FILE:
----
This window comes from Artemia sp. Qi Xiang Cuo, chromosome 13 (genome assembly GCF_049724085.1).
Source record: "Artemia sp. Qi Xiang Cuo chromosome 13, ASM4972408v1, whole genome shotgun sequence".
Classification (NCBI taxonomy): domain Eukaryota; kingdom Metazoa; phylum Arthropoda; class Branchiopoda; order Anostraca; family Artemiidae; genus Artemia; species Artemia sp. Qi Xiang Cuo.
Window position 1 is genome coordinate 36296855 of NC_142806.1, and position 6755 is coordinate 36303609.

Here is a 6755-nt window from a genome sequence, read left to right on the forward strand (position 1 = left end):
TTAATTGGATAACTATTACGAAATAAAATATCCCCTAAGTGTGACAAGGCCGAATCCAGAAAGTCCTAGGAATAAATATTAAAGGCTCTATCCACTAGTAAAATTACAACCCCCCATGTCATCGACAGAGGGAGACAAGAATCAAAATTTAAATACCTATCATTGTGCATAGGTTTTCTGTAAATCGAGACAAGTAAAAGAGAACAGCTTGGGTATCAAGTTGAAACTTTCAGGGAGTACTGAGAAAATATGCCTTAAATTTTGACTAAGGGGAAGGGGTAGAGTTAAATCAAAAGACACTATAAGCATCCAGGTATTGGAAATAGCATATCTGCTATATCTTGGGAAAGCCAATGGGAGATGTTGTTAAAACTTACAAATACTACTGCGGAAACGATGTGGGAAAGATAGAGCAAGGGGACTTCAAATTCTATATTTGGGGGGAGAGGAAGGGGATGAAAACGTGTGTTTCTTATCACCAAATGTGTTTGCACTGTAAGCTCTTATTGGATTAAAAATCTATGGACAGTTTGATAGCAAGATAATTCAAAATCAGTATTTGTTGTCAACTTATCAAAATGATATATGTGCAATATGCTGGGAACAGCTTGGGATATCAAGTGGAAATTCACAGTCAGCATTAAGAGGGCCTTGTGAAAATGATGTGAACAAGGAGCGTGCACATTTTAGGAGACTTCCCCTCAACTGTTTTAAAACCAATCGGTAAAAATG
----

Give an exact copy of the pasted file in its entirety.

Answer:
This window comes from Artemia sp. Qi Xiang Cuo, chromosome 13 (genome assembly GCF_049724085.1).
Source record: "Artemia sp. Qi Xiang Cuo chromosome 13, ASM4972408v1, whole genome shotgun sequence".
Classification (NCBI taxonomy): domain Eukaryota; kingdom Metazoa; phylum Arthropoda; class Branchiopoda; order Anostraca; family Artemiidae; genus Artemia; species Artemia sp. Qi Xiang Cuo.
Window position 1 is genome coordinate 36296855 of NC_142806.1, and position 6755 is coordinate 36303609.

Here is a 6755-nt window from a genome sequence, read left to right on the forward strand (position 1 = left end):
TTAATTGGATAACTATTACGAAATAAAATATCCCCTAAGTGTGACAAGGCCGAATCCAGAAAGTCCTAGGAATAAATATTAAAGGCTCTATCCACTAGTAAAATTACAACCCCCCATGTCATCGACAGAGGGAGACAAGAATCAAAATTTAAATACCTATCATTGTGCATAGGTTTTCTGTAAATCGAGACAAGTAAAAGAGAACAGCTTGGGTATCAAGTTGAAACTTTCAGGGAGTACTGAGAAAATATGCCTTAAATTTTGACTAAGGGGAAGGGGTAGAGTTAAATCAAAAGACACTATAAGCATCCAGGTATTGGAAATAGCATATCTGCTATATCTTGGGAAAGCCAATGGGAGATGTTGTTAAAACTTACAAATACTACTGCGGAAACGATGTGGGAAAGATAGAGCAAGGGGACTTCAAATTCTATATTTGGGGGGAGAGGAAGGGGATGAAAACGTGTGTTTCTTATCACCAAATGTGTTTGCACTGTAAGCTCTTATTGGATTAAAAATCTATGGACAGTTTGATAGCAAGATAATTCAAAATCAGTATTTGTTGTCAACTTATCAAAATGATATATGTGCAATATGCTGGGAACAGCTTGGGATATCAAGTGGAAATTCACAGTCAGCATTAAGAGGGCCTTGTGAAAATGATGTGAACAAGGAGCGTGCACATTTTAGGAGACTTCCCCTCAACTGTTTTAAAACCAATCGGTAAAAATG